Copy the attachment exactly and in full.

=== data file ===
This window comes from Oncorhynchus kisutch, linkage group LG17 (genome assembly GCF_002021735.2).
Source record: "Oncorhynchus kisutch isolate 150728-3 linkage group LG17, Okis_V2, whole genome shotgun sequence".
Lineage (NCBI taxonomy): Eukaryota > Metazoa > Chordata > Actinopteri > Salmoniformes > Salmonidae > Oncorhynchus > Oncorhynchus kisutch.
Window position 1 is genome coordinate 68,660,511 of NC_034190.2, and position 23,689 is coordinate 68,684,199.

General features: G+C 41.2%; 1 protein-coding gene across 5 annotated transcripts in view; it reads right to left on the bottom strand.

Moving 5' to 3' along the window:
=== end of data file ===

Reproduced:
This window comes from Oncorhynchus kisutch, linkage group LG17 (genome assembly GCF_002021735.2).
Source record: "Oncorhynchus kisutch isolate 150728-3 linkage group LG17, Okis_V2, whole genome shotgun sequence".
Lineage (NCBI taxonomy): Eukaryota > Metazoa > Chordata > Actinopteri > Salmoniformes > Salmonidae > Oncorhynchus > Oncorhynchus kisutch.
Window position 1 is genome coordinate 68,660,511 of NC_034190.2, and position 23,689 is coordinate 68,684,199.

General features: G+C 41.2%; 1 protein-coding gene across 5 annotated transcripts in view; it reads right to left on the bottom strand.

Moving 5' to 3' along the window: